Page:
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The New Official National Parks Trip-Planning App Gets a Rave from Us  | Frommer's Google Play

The New Official National Parks Trip-Planning App Gets a Rave from Us

The U.S. National Park Service (NPS) has released a new official app—and it's exciting.

After years of forcing users to track down current information at each individual unit's website or local app, the NPS finally has replaced that scattershot method with a single download (free on Google Play and Apple's App Store) that's worthy of the national park system. 

The newly conceived compendium app covers the 420-plus park units under a single icon—and does so with clean style and useful features. Driven by tiled photos, maps, and clear categories rather than dull text, the app aims to be a one-stop collection of useful info on key park components such as tours (in some cases, they're even in audio form) and hiking trails (with helpful pinch-and-zoom maps) as well as accessibility, current closures and alerts, restrooms, lodging, news, permits, and dining options.

Users can now make lists of favorites—both of parks and of things to do within the parks—and keep track of the ones already visited. If you're a person who collects location stamps at each park, the new app tells you where to get those, too.

You used to have to go to a web browser to access lots of park info—directions, facilities, activities, entrance fees, and so on—that can now be found in eye-friendly mobile format if you've got a signal.

That alone is worth a cheer. It certainly took the government long enough—the first iPhone came out in 2007.

Occasionally, such as for webcams, the app will still flip you over to the website, but in general, most features are accessible from the app.

The core code takes up an average amount of space (90 megabytes for Android and 125 megabytes for iOS), but you can also choose to download the full details for any park unit so that you can have them permanently. That memory configuration is a particularly smart one for preparing to be inside a park, where reliable mobile service is often scarce. Even with no signal, you'll still be able to do things like follow trail maps and locate restrooms as long as you've downloaded those details beforehand.

At the moment, the newly released app is a work in progress. News updates on the home screen aren't clearly labeled with the names of affected parks, and the full inventory of information for some sites has yet to be added—it's up to the management of each unit to ensure the facts are populated.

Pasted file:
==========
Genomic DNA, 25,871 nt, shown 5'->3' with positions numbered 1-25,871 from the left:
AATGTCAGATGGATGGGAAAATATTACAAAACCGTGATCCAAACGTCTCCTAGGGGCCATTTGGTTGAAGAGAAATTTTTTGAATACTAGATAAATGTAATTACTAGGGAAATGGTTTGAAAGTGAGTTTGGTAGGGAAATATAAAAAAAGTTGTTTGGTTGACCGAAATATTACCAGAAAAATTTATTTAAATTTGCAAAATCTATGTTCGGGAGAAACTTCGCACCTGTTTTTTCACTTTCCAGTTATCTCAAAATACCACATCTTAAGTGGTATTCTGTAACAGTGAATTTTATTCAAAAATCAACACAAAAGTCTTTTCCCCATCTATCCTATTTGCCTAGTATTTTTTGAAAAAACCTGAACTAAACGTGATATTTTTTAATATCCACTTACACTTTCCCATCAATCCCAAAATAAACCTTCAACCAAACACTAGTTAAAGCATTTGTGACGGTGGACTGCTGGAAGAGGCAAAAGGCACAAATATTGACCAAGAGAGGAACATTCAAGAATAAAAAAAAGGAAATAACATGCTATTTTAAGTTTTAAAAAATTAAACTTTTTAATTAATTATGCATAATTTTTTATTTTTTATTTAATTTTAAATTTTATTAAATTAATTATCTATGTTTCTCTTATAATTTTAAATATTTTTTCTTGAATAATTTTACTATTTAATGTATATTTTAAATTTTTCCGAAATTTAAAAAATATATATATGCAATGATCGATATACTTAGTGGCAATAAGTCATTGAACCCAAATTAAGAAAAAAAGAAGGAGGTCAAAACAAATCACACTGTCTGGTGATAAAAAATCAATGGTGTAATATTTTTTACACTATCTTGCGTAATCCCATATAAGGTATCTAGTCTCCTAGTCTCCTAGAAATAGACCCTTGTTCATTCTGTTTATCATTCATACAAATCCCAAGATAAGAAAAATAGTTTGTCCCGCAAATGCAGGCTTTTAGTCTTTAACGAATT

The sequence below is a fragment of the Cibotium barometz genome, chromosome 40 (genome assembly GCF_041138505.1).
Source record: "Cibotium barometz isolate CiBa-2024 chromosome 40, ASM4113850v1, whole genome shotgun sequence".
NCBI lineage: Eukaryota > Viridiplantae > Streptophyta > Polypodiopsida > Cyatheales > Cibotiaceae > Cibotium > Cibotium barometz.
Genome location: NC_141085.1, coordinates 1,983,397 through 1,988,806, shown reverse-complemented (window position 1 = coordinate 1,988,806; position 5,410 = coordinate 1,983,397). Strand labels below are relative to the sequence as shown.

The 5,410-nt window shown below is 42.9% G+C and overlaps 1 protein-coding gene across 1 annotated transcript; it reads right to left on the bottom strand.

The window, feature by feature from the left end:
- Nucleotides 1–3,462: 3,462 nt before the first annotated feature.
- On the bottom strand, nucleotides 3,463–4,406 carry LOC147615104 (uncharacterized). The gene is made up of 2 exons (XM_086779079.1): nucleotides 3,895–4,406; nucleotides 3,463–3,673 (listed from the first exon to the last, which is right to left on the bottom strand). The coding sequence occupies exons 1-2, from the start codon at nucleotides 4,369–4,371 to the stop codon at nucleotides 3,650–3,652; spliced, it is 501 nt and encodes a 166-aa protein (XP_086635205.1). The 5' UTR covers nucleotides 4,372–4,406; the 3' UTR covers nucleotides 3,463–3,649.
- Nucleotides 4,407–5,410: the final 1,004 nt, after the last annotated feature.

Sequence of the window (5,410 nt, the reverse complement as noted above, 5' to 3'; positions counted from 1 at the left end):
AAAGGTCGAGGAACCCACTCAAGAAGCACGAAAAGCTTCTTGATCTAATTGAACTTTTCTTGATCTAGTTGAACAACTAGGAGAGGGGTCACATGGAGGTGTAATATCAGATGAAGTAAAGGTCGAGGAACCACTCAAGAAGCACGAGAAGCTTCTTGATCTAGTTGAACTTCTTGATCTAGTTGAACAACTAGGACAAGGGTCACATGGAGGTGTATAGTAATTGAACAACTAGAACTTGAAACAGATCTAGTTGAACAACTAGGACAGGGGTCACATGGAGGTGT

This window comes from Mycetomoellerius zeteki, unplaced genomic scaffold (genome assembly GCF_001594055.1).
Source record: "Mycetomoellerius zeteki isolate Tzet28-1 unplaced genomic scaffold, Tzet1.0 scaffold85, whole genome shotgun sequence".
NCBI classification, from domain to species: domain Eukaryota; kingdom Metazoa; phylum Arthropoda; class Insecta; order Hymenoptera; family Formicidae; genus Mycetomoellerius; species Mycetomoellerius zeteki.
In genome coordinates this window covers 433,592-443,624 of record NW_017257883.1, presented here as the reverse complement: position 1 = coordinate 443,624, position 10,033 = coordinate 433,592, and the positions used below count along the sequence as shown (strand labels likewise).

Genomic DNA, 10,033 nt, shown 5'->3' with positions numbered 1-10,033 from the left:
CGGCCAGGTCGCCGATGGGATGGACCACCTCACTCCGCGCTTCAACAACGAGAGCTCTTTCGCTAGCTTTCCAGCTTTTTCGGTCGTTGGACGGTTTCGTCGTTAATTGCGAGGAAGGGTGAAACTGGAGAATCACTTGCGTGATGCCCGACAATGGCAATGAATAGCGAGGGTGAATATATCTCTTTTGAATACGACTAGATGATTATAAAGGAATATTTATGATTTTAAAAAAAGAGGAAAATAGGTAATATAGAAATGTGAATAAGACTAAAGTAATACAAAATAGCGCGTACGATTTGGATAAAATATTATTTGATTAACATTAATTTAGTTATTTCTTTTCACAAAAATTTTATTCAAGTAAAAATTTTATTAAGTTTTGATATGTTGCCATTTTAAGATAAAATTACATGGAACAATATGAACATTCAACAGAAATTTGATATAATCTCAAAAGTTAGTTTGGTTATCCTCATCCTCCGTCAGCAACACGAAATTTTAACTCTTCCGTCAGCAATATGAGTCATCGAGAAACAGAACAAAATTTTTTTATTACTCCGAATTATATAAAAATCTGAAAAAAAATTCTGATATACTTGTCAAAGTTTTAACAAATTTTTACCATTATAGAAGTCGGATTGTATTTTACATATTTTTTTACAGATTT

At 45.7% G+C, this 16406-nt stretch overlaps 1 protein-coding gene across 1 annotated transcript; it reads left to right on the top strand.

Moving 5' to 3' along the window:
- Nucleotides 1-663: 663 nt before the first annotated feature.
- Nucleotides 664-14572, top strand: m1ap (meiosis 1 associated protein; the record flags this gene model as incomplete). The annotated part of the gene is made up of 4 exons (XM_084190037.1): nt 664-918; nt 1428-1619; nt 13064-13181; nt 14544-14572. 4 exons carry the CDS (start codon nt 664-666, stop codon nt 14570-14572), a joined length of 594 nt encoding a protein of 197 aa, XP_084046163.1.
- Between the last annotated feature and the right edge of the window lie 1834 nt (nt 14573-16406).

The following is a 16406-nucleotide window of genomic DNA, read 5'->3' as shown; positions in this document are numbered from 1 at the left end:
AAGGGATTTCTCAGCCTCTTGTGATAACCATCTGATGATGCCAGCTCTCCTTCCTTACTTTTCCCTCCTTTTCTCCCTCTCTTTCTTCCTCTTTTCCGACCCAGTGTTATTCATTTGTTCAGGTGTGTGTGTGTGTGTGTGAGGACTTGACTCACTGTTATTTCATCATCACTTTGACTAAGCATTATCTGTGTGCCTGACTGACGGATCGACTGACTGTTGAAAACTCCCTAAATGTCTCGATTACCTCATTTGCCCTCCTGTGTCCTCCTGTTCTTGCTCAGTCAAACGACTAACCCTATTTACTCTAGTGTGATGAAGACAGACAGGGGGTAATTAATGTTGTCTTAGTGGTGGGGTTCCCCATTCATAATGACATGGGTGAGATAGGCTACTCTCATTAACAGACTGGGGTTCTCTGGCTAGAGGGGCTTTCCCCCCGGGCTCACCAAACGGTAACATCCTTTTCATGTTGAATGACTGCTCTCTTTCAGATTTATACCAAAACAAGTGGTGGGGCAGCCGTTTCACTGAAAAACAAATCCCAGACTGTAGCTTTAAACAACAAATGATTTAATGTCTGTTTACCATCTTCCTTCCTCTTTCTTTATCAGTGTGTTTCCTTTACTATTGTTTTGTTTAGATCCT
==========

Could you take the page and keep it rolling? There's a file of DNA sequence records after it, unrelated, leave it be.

Sometimes, too, the back navigation arrow is overlaid on other art and becomes invisible.

But those issues will surely be fixed in time. The infrastructure works, and it's mostly ready to go.

In this early post-launch phase, I find it best to search for your desired park unit by name—if you rely on the map search function alone, you may not yet find what you need because map links are either too tiny or not yet installed.

By the way, you won't find locations in the Bureau of Land Management or National Forest networks listed—those aren't national parks. The U.S. Forest Service manages its own National Forest Explorer app.

Additionally, some individual national parks might still maintain their own apps for notifying the public about more granular information such as crowd advisories or trail closures. Each park's essential details, however, will live on the new full-system app.

Considering the app comes from a government department that has thus far seemed resolutely intent on allowing some parks to make disasters of their digital outreach efforts, this new creation is anything but static.

The National Park Service appears to want to let Americans know all the ways it's thriving—the home screen even includes a schedule of activities (like tours and concerts) gathered from units across the country. At any time of day, you can glance at the app to see what you're missing at your national parks.

I can tell you one thing we've all been missing up to now: a comprehensive, easy-to-use, visually appealing system-wide app like this. In building it, the National Park Service has shown that it's thinking about how citizens truly use its resources.

I hope the agency remains committed to maintaining this tool on an ongoing basis. If it is, then things are truly looking up for America's Best Idea.